Liam: I don’t know if its weird. Rappers obviously use words to speak about themselves and their lives where as techno is predominantly instrumental tracks so although you can maybe tell the mood of the producer at the time of making the track from the vibe of the tune I can’t really tell what the person is like. Most artists I’ve met are genuinely happy and cheerful to be making their music and performing around the world despite the music they’re known for being “dark” or “aggressive” sounding. Does Jeff Mills have the same personality as a splashy 909 open hat pattern? Ive never met him.
If you weren’t making music and DJing right now, what do you think you’d be doing?
Calum: Thankfully I’m not doing either right now, I’m in bed.
I find you guys really interesting because you’ve sorted of dipped between a million different genres. It’s hard for artists today to swap sounds without changing aliases etc. even though you’ve toyed with some aliases too. How do you guys approach a new sound with your fan base in mind?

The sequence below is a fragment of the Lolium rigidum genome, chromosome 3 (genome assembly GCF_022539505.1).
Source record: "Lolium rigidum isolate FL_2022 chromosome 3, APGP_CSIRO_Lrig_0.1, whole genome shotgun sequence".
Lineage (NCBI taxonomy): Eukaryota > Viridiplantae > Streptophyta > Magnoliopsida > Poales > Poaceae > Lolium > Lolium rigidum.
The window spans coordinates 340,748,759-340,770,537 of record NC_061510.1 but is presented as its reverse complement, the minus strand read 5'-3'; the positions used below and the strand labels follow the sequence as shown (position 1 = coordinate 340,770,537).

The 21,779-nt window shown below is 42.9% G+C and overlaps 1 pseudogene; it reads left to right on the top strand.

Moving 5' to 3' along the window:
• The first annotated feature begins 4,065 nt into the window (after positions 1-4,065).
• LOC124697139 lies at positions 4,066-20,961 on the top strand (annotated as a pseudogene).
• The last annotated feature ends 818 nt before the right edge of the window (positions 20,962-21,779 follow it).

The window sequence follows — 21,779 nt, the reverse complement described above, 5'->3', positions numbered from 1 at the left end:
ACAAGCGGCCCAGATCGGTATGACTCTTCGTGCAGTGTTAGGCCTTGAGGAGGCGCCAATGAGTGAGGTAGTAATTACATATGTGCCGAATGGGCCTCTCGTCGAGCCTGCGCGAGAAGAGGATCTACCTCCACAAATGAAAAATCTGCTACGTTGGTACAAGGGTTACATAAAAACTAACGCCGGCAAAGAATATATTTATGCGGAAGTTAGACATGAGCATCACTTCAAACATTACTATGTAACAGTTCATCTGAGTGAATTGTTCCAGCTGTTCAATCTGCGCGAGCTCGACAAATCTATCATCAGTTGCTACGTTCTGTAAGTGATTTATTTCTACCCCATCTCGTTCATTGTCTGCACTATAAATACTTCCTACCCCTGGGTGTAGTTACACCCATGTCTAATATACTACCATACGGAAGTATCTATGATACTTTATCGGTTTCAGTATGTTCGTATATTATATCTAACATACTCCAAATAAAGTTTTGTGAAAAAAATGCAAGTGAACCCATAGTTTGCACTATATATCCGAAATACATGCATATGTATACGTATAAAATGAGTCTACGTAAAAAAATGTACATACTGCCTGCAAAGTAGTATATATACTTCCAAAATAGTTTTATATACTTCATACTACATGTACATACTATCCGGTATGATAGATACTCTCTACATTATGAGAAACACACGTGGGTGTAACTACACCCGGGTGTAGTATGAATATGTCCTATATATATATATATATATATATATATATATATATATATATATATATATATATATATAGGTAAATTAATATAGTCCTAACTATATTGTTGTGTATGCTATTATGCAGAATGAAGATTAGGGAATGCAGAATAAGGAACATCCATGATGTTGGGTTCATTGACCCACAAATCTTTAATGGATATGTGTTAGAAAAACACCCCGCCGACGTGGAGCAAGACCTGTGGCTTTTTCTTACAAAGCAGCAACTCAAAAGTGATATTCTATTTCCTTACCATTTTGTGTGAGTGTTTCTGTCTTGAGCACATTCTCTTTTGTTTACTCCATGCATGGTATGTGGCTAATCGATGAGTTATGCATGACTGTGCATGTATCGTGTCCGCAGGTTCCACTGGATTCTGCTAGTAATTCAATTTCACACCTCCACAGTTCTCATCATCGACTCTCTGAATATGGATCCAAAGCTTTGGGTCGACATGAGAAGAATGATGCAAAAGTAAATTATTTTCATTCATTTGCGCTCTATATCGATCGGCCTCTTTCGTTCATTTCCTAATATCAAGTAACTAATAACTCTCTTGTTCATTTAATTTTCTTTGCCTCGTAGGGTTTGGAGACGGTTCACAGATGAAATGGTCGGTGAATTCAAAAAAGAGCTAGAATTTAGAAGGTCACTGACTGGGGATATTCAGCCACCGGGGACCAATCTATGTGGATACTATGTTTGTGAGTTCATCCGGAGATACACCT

Liam: Rightly or wrongly we are selfish and we make and play things that we want to hear. It doesn’t always go down too well and that can leave us feeling a little deflated but never enough for us to change our approach. The DJs that excite me are the ones that do things that I’m not expecting and are interesting to listen to, not just doing the tried and tested, middle of the road, safe stuff.
With Liam based in Scotland and you (Calum) based in Berlin, is there much inconvenience when it comes to producing and communication with eachother, compared to if you could both sit in a studio together?
Calum: This is how we’ve always worked, sending files back and forward, even when we both lived in Glasgow. Unless we’re working on an album, where we’ll go to a space for a few weeks and do some intense full force writing together.